Hands washing, glove use, and avoiding recontamination before aseptic procedures at birth: A multicenter time-and-motion study conducted in Zanzibar

Am J Infect Control. 2019 Feb;47(2):149-156. doi: 10.1016/j.ajic.2018.07.021. Epub 2018 Oct 4.


Background: Our primary objective was to assess hand hygiene (HH) compliance before aseptic procedures among birth attendants in the 10 highest-volume facilities in Zanzibar. We also examined the extent to which recontamination contributes to poor HH. Recording exact recontamination occurrences is not possible using the existing World Health Organization HH audit tool.

Methods: In this time-and-motion study, 3 trained coders used WOMBATv2 software to record the hand actions of all birth attendants present in the study sites. The percentage compliance and 95% confidence intervals (CIs) for individual behaviors (hand washing/rubbing, avoiding recontamination and glove use) and for behavioral sequences during labor and delivery were calculated.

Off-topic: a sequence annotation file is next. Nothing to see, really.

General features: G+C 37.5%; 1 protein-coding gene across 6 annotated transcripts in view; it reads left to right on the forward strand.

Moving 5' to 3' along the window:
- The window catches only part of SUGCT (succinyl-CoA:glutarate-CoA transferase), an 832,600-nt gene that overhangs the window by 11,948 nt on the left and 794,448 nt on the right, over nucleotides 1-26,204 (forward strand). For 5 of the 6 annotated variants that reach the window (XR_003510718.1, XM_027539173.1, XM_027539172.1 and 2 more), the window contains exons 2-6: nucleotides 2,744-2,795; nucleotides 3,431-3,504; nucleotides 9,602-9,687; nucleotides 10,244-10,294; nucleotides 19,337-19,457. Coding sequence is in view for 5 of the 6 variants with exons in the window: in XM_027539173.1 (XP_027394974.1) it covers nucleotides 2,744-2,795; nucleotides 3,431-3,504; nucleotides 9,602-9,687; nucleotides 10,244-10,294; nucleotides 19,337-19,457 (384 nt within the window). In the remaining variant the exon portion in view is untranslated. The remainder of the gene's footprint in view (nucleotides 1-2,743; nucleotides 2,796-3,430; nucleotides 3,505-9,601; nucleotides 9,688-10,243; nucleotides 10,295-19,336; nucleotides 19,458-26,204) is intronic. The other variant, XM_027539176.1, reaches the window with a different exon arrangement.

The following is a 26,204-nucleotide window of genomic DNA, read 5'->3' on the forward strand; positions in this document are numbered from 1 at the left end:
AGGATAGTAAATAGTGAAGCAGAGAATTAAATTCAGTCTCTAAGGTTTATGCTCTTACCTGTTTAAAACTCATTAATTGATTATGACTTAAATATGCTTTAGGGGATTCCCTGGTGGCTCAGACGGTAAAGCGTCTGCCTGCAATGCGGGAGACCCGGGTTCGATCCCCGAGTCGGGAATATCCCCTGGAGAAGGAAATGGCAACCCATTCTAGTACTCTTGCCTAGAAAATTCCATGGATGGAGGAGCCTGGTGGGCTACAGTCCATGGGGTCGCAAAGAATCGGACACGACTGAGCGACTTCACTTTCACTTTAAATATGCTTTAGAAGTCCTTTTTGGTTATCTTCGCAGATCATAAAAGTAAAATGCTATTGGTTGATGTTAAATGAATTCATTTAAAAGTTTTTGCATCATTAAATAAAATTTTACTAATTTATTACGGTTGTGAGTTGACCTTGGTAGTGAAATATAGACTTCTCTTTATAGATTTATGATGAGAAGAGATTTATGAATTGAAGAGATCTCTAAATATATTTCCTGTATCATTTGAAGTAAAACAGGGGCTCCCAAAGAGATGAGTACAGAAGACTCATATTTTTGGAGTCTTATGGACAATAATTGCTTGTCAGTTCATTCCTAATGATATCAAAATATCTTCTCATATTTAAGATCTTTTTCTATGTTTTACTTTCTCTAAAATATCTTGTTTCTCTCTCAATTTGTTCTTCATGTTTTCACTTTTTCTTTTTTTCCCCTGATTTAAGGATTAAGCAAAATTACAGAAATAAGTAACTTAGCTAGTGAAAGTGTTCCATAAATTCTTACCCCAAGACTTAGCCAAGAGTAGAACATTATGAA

Results: We observed 104 birth attendants and 781 HH opportunities before aseptic procedures. Compliance with hand rubbing/washing was 24.6% (95% CI, 21.6-27.8). Only 9.6% (95% CI, 7.6-11.9) of birth attendants also donned gloves and avoided recontamination. Half of the time when rubbing/washing or glove donning was performed, hands were recontaminated prior to the aseptic procedure.

Conclusions: In this study, HH compliance by birth attendants before aseptic procedures was poor. To our knowledge, this is the first study in a low- to middle-income country to show the large contribution to poor HH compliance from hand and glove recontamination before the procedure. Recontamination is an important driver of infection risk from poor HH. It should be understood for the purposes of improvement and therefore included in HH monitoring and interventions.

Keywords: Behavioral medicine; Hand hygiene; Labor ward; Maternal health; Newborn health; Tanzania.

Publication types

  • Research Support, Non-U.S. Gov't

MeSH terms

  • Cross Infection / prevention & control*
  • Delivery, Obstetric / methods*
  • Female
  • Gloves, Protective*
  • Guideline Adherence / statistics & numerical data*
  • Hand Disinfection / methods*
  • Health Personnel*
  • Humans
  • Infant, Newborn
  • Infection Control / methods*
  • Pregnancy
  • Tanzania